Of the 528 families in Nevada helped by the program over the last year, 155 of those have been in Sparks — 32 percent of the total participants.
The program provides a free cash down payment equal to 4 percent of the home loan amount. The grant does not have to be repaid and it can also be used for closing costs since sellers are less likely to help with closing costs nowadays due to the competitive market.
“Somebody can get this down payment assistance and they don’t ever have to pay it back or stay in the home for any period of time. Those two major benefits have just increased our originations dramatically over the past two years compared to our previous programs,” Nicole Larrimore, Mortgage and Marketing Specialist for the Nevada Rural Housing Authority, said.
The program is not just for first time homebuyers or veterans. It was designed to help middle class, working Nevadans, who took the brunt of the housing bubble and the economic downturn.
The program was also created in order to help families compete with investors who are putting cash offers down on houses in order to accumulate rental properties. With the extra 4 percent, families can increase their offers and potentially outbid the investors.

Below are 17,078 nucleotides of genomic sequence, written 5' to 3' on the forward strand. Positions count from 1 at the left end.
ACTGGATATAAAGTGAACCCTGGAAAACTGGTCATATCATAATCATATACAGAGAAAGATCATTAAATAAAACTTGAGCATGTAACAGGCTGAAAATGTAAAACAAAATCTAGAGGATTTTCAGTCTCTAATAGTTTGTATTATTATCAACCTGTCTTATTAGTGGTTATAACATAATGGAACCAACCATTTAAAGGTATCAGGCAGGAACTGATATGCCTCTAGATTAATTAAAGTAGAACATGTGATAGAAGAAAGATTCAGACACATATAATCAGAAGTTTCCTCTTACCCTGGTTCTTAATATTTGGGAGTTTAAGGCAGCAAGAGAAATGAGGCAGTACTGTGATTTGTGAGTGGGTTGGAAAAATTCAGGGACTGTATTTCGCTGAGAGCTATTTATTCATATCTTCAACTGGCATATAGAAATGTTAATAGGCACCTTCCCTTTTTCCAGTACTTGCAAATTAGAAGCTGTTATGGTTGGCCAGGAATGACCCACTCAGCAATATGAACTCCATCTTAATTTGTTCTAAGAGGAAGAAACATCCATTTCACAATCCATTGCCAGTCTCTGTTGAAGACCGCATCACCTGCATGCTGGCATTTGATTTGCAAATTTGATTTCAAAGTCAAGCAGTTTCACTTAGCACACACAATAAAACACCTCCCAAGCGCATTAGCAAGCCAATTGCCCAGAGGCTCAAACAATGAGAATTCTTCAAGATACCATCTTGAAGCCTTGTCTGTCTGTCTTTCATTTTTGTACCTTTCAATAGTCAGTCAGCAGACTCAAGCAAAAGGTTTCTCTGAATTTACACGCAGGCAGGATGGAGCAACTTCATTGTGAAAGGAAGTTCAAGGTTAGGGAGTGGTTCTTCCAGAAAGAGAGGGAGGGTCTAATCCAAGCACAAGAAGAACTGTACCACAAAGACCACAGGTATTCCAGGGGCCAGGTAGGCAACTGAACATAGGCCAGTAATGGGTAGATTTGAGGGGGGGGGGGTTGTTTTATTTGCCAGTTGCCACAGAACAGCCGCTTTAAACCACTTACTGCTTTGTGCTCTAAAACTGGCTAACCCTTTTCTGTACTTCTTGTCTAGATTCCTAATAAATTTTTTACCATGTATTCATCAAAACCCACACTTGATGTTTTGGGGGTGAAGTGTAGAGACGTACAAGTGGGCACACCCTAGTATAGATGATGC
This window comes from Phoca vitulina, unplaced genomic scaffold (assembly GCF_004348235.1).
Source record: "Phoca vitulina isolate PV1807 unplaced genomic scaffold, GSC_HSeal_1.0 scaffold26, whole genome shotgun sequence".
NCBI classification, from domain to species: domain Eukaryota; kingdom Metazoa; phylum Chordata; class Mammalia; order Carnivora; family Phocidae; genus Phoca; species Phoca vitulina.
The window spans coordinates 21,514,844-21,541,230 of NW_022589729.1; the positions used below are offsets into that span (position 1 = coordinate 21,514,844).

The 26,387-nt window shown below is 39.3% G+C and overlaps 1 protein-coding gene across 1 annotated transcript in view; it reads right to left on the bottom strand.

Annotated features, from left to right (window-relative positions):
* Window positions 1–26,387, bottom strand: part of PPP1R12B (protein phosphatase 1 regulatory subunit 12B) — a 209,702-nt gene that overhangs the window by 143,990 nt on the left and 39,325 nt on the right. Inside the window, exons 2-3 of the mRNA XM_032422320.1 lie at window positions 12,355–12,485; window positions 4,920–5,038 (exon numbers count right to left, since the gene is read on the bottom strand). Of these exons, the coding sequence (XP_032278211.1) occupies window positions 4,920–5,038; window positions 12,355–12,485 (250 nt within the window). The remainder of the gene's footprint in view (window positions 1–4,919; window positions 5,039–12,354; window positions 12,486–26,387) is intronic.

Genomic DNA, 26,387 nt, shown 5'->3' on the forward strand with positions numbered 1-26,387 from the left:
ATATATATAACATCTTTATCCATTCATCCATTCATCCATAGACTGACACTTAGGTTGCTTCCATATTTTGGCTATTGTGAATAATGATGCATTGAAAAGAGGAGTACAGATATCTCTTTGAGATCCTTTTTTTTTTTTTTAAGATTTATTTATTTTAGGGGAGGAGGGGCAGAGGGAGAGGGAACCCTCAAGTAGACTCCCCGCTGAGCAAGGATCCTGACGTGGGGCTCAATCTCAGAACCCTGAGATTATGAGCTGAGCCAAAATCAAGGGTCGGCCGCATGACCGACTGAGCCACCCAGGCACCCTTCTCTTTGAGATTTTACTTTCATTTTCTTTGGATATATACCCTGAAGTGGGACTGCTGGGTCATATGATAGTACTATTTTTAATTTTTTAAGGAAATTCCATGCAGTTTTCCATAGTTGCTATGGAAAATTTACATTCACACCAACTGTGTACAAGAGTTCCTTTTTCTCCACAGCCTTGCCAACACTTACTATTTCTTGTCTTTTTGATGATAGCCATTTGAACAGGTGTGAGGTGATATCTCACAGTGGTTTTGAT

“It really is helping our community right now, especially in the Sparks area because this low inventory is really hurting us right now,” Larrimore said. “I’m just happy to be part of such a great program.”
Currently, the program also offers a competitive 30-year fixed rate mortgage rate of 3.875 percent.
In order to use the program, a buyer must have a minimum 640 credit score, meet normal FHA, VA or RHS underwriting requirements, and not make more than $97,500 a year.
The home must be the primary residence, so investors cannot use this program. The home also must be purchased in rural Nevada (population of 150,000 or less), so that’s a big reason Sparks is at the top of the list since homes within the city limits of Las Vegas, Henderson, North Las Vegas and Reno are not included.
The home must cost less than $400,000.
Buyers are also required to take a homebuyer education course, which teaches information like how much money you should have in your savings account in case of emergencies or sudden loss of a job, so you can maintain that home without worrying about going into foreclosure or being forced to short sell.
For more information, visit nvrural.org or call 775-887-1795.